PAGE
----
The Sea and Cake

One Bedroom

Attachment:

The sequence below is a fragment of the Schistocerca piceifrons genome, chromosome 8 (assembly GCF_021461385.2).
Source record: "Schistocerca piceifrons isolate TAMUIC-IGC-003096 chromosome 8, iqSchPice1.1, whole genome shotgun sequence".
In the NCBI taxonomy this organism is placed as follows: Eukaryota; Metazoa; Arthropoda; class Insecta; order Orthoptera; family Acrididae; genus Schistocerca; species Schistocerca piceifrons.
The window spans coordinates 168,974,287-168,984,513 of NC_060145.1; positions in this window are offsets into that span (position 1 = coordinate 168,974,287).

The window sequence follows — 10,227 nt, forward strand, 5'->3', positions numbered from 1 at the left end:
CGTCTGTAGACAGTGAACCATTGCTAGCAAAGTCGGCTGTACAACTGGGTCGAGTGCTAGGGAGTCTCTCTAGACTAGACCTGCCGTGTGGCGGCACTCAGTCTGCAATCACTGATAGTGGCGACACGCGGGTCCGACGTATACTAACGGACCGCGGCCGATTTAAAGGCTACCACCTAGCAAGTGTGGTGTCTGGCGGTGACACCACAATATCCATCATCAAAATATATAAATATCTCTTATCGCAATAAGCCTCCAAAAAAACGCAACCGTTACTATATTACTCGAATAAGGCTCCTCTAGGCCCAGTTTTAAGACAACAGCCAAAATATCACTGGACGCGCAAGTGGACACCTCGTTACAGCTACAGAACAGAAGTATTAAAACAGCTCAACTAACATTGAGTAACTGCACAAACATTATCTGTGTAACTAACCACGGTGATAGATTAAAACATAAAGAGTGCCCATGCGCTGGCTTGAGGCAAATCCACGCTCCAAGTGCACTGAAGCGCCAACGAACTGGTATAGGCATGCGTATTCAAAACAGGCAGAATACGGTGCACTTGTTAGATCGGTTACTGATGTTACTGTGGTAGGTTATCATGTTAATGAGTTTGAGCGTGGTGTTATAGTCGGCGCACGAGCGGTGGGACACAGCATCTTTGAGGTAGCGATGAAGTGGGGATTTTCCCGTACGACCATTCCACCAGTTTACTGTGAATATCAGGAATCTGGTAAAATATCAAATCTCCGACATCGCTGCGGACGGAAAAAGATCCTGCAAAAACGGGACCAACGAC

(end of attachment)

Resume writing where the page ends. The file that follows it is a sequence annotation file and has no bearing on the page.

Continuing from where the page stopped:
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Solo careers and outside interests halted the Sea and Cake's momentum late in the '90s, but each time the quartet returns it's a boon for anyone who enjoys clean, efficient indie rock -- a potential fan base ranging from Saint Etienne to Lambchop to Belle & Sebastian. Only the band's second record in the past five years, One Bedroom updates a previously trademarked sound only slightly; the usual drum shuffles are occasionally replaced by the indie version of a dance beat (usually an under-performing drum machine or samples), while Sam Prekop refines his breathy, upper-register vocals and abstract songwriting with an eye to pop music. The opener, "Four Corners," sets it off with a special grace, floating in on a wave of sublime synth atmospherics reminiscent of late-'70s Cluster, while the tidiest rhythm section in indie rock (bassist Eric Claridge and drummer John McEntire) paves the way for a breezy Prekop vocal that would have sounded fragmentary and undeveloped in the context of any other band, but is pure brilliance here. "Left Side Clouded" is similarly charming, beginning with neat acoustic strumming framed by an angular bassline and ending in a restrained guitar flameout. The highlight "Shoulder Length" is a perfect record for a crisp spring day, synths and guitar feedback humming like bees over a bouncy, swinging beat. While the accompaniment is always thoughtful and inventive, Prekop's vocal idiosyncrasies tend to be a double-edged sword, delightful on the good songs but only accentuating the dreariness of failed experiments like "Le Baron" or "Try Nothing." Fortunately, those moments are few and far between; the group sounds supremely confident throughout One Bedroom, even indulging in a rare cover for the closer, David Bowie's icy "Sound & Vision," a perfect fit.

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